CREDIT: This story was first seen in OnMedica
The Department of Health has promised that GPs can expect to be reimbursed if medical indemnity providers increase their prices over the next few months, OnMedica reports.
Medical indemnity organisations are expected to increase fees due to increasing costs to lifetime payouts in clinical negligence cases, directly linked to the reduction to the discount rate that came in from March this year.
The BMA’s GP Committee has said it is in ‘urgent talks’ with the government about increasing reimbursement, which is £30m for this year, or 52p per patient for each practice. However, in a statement, the Department of Health (DH) said that it will not announce any increase in reimbursement until the medical indemnity organisations actually increase their fees. But when they do rise, a DH spokesperson said funding would be made available.
“The Department of Health will work closely with GPs and medical defence organisations to ensure that appropriate funding is available to meet additional costs to GPs, recognising the crucial role they play in the delivery of NHS care,” a spokesperson said.
Medical indemnity organisations have raised serious concerns about the discount rate changes, which they have said would double the cost of some payouts. But the plans for further reimbursement comes as BMA leaders have condemned the current scheme, which sees practices receiving the top-up funding based on patient list size, for being inequitable.
The Medical Defence Union said that nearly nine out of 10 GPs (88%) of 879 responding to a survey on professional indemnity say they would like to see the NHS funding the cost of GP clinical negligence claims in future by introducing NHS indemnity for primary care rather than have GPs paying for their own indemnity.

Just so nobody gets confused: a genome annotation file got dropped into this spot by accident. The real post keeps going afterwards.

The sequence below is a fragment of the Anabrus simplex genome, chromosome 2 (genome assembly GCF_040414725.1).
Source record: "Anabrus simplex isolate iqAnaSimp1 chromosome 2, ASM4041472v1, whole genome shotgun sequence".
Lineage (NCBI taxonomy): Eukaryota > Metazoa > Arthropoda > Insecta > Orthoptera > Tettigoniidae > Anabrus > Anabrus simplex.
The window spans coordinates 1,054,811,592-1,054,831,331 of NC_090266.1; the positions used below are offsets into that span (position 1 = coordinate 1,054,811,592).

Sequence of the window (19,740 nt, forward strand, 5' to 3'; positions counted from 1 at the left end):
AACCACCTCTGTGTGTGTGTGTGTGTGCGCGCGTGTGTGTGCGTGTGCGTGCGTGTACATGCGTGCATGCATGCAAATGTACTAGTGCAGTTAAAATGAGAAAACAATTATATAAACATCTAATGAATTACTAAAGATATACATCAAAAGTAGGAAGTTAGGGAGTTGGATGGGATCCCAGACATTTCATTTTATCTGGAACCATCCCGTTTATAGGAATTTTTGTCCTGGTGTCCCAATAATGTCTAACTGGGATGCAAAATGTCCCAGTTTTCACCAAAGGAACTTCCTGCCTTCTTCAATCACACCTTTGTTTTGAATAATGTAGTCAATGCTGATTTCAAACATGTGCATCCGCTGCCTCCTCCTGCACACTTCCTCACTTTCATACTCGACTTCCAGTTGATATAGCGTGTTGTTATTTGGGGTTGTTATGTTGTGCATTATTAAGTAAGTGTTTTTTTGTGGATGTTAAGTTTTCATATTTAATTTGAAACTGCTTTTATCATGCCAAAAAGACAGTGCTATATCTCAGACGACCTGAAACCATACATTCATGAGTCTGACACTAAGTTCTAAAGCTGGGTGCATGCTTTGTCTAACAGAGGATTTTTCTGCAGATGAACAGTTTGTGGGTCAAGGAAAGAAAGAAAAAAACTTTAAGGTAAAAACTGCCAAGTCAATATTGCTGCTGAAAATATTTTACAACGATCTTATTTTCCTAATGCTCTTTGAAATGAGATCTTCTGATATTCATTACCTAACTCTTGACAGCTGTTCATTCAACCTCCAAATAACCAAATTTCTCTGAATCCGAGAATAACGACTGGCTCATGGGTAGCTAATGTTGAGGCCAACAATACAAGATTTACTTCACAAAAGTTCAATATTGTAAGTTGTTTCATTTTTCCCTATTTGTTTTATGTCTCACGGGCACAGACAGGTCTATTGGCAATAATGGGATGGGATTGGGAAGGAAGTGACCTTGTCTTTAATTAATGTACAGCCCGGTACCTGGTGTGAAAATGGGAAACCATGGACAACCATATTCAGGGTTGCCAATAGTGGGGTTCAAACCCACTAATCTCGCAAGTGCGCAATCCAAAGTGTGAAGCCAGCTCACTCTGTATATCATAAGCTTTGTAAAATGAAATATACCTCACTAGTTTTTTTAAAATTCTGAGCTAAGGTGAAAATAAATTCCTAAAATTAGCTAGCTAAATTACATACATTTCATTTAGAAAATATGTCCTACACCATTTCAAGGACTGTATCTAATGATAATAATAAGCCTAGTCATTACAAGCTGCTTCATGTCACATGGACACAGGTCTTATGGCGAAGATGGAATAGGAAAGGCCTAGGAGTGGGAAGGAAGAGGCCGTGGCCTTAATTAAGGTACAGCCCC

An MDU spokesperson said: “GPs continue to practise safely but indemnity costs rises are due to an outdated legal system. The government’s decision to drastically reduce the discount rate used for calculating compensation payments has made matters much worse.
“The sad fact is that our current subscriptions, while unaffordable for some GPs, do not yet reflect the true cost.
“The MDU has held back from charging the full subscription to take account of the discount rate because the government has since February promised additional funding. We are continuing to discuss this issue with the Department of Health to find a solution.”
A Medical Protection Society spokesperson said: “MPS has not yet made any changes to membership subscriptions for GPs to reflect the reduction in the [discount rate], as any changes will be dependent upon the outcome of our discussions with the government.”